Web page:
The increasing globalisation of tourism and trade provides new opportunities for the transportation and introduction of pests and diseases into Australia.
In addition, human population growth, climate change, extreme weather events and habitat modification are acting together to further spread animal pests, weeds and pathogens in Australia.
The Environment Institute is bolstering Australia's biosecurity risk-analysis framework by providing responsive training and core research skills in risk analysis methods.
Experts currently believe that the majority of emerging diseases are of a zoonotic multi-species nature, meaning they are transferred from animals to humans. Powerful examples of multi-species diseases include; rabies, plague, influenza and a variety of intestinal parasites. With recent growth in Australia's trade and tourism, we must trial and adopt a wide variety of new biosurveillance (systematic observation for biological hazards) and biosecurity technologies.
The most promising developments in risk-based biosurveillance are approaches for determining cost-efficient searching activities and new tools for the earliest possible identification of potentially dangerous material or species. Recent reviews of Australian biosecurity suggest that the current security systems, including quarantine inspection, are more efficient and effective if they target potentially high-risk importers and exporters, regions and environments, and transportation routes.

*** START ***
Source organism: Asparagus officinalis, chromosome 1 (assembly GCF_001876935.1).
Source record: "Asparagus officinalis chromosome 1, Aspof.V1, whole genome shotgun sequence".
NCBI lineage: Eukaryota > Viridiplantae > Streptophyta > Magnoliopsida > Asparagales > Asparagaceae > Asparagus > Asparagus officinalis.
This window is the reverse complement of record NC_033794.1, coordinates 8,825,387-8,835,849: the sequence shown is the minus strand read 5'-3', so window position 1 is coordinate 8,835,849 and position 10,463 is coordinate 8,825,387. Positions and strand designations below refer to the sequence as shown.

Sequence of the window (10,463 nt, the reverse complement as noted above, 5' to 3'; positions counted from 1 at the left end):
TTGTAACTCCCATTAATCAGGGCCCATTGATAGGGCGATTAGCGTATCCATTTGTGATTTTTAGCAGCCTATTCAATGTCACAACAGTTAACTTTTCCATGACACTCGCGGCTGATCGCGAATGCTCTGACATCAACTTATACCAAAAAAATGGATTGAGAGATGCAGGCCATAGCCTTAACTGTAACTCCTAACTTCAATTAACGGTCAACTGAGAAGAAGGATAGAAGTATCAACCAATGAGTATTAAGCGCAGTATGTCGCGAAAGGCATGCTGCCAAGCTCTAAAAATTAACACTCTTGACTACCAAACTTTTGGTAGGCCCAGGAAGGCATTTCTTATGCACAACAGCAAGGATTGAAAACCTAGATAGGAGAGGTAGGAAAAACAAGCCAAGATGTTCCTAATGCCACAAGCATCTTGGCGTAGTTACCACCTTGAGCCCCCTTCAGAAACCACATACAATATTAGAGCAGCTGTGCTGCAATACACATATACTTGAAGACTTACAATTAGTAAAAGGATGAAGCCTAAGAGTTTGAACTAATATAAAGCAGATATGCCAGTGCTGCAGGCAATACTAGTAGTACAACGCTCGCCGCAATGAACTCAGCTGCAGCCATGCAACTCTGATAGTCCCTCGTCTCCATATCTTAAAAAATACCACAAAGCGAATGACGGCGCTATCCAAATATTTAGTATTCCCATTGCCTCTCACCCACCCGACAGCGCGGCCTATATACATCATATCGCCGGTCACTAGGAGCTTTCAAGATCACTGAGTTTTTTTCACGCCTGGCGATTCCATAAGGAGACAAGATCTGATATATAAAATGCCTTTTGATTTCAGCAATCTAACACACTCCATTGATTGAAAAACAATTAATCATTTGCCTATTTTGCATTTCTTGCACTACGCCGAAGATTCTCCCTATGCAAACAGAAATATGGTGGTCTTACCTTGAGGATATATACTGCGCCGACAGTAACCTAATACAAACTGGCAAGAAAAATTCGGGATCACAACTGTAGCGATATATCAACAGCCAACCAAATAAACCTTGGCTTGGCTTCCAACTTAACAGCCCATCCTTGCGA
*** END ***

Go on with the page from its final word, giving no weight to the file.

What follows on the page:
The Environment Institute's expertise is in four key areas of biosecurity-risk research:
- complex risk networks and risk-pathway analyses;
- new technologies in risk-based biosurveillance;
- climate change and environmental uncertainty;
- risk return and consequence assessment.
This research requires a multidisciplinary approach drawing on expertise in the development of risk theory, world trade policy, invasion pathways, climate change, agricultural risk, animal and plant health (and disease) , aquatic biosecurity, and environmental genomics.